How the Powerful #WomenToFollow Hashtag Was Born

photo credit:  NeONBRAND , via  Unsplash  (cropped)

photo credit: NeONBRAND, via Unsplash (cropped)

As a journalist, I don’t usually elicit calls for action. Instead, I see it as my job to explain, analyze, and, when it’s warranted, expose the truth.

But sometimes good storytelling is not enough. We as women can write, win Pulitzer Prizes, and spark the powerful #MeToo movement, but an established boys’ network prevails.

On the first Tuesday in July, I had just finished a one-hour exercise class at my local Y. Of course, it was hot. I took a few minutes to sit with some water and read The New York Times at a small table in the air-conditioned lobby. I checked my phone, opened my Twitter feed, and the first post I saw was from a nonprofit I’d heard about.

GenderAvenger (genius name) had a piece with a headline that started "Men Ignore Women on Twitter…" and called for women to change this phenomenon. I read the Vox story, which was cited in the post.

What did it say? For starters, a study published by The International Journal of Press/Politics shows that of the nearly 3,000 journalists (broadcast, print, digital) credentialed to cover Congress, women reporters’ voices barely seem to count in the Beltway press group; men replied to men 92 percent of the time. Of the 25 reporters that men retweet the most, only three of them are women. The study’s sample included 1,299 men or 56.7 percent of the sample, and 993 women or 43.3 percent of the sample.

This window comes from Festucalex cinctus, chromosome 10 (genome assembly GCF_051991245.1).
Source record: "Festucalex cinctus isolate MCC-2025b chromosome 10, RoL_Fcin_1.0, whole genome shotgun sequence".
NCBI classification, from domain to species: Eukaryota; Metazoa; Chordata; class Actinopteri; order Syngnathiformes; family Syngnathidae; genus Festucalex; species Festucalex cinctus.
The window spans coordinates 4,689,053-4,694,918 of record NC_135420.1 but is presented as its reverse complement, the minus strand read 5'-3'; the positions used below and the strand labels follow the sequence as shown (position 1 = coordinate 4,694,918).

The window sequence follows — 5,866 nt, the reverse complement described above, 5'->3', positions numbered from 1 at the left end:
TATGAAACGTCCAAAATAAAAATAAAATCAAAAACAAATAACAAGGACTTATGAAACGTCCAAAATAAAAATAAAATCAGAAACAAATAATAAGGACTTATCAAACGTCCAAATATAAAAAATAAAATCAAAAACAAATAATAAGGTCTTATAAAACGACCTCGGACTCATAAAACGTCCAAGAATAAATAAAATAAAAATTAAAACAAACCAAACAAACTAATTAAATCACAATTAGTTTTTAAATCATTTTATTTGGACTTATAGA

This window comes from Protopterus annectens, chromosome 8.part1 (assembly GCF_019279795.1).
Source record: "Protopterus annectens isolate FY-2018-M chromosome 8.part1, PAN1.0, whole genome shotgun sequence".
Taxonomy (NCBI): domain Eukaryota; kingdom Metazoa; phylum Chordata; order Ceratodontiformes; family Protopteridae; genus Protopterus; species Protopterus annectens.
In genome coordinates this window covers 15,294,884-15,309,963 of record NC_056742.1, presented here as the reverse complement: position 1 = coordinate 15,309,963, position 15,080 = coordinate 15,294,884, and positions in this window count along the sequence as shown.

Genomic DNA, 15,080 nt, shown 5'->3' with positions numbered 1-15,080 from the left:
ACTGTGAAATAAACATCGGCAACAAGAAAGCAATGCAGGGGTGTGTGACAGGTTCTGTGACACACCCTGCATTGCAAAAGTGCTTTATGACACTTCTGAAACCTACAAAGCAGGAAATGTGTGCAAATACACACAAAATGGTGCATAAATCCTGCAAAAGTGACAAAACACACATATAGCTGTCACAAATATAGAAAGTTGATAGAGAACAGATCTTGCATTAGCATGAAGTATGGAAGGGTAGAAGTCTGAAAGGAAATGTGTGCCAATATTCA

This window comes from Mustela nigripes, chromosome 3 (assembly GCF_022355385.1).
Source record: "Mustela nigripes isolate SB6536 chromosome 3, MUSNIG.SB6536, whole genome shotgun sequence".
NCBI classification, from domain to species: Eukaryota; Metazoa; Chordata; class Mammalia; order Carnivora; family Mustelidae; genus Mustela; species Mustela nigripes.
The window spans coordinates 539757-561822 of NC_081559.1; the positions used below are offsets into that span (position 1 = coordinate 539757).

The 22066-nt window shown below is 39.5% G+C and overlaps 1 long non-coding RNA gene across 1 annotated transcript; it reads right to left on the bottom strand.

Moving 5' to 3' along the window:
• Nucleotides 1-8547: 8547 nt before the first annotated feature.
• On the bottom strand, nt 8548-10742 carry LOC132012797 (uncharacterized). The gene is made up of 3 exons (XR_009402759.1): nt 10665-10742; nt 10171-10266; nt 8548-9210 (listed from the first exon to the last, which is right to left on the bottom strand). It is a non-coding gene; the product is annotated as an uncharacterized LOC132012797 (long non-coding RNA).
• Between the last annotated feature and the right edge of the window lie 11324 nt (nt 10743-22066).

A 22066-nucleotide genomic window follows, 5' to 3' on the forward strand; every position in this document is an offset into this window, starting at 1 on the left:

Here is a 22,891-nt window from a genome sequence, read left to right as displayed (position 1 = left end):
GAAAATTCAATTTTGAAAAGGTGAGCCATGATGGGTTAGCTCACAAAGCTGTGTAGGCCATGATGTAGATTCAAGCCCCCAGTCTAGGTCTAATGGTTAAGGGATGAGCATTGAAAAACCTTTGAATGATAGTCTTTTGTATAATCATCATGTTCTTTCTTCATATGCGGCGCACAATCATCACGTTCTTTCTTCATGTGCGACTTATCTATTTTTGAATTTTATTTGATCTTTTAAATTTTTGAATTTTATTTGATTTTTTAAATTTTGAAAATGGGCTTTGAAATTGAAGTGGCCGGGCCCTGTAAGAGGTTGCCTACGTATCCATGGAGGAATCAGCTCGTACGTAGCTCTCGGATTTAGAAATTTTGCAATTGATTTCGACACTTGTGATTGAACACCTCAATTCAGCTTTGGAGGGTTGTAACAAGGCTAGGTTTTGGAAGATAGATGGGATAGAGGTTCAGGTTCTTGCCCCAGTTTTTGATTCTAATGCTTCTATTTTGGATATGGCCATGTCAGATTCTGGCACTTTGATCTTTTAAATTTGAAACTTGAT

But what really struck me is that not only do men retweet and follow more men on Twitter — 62 percent of male journalists in Washington follow other male journalists — but women journalists also followed more men than women (also 62 percent).

“How crazy is that?” I thought.


We as women must change this. So, instead of merely retweeting Gender Avenger’s post, I heeded its call to action. I tweeted “Let’s get this Twitter Party started. I will name three smart women to follow with hashtag #WomenToFollow” and asked friends to name three more using their Twitter handles.

Simple. Direct. But not something I usually do.

After posting the tweet, I drove to the library to work on some writing projects, sitting at a table overlooking a courtyard with grass and shrubs. Quiet bliss.

But the notifications on my laptop and my phone kept alerting me that this post had legs.

First, it was retweeted by acquaintances I have made through social media wizard and great teacher, Sree Sreenivasan (@sree).

Some background: I started my career at the Associated Press and then worked for several newspapers and freelanced while I raised my children. On staff for a publication, you can get to the heart of issues and build a deep network of sources who trust you and will sometimes tell you things they shouldn’t. If you have a good ear, you can discern what’s important and can more easily break big stories.

That world of journalism is largely gone (many thousands of journalists have lost their jobs in the last decade), and it’s certainly harder to do investigative journalism as a freelancer, but in working for nonprofits and businesses in my local community, I’ve developed new skills. Your perspective changes. With four children, I have become more invested in making a difference.

So, instead of the work I set out to do that Tuesday on my laptop, I used my phone to retweet people who replied to my tweet and thank them. I checked the Twitter bios and feeds of many of the women named and followed them.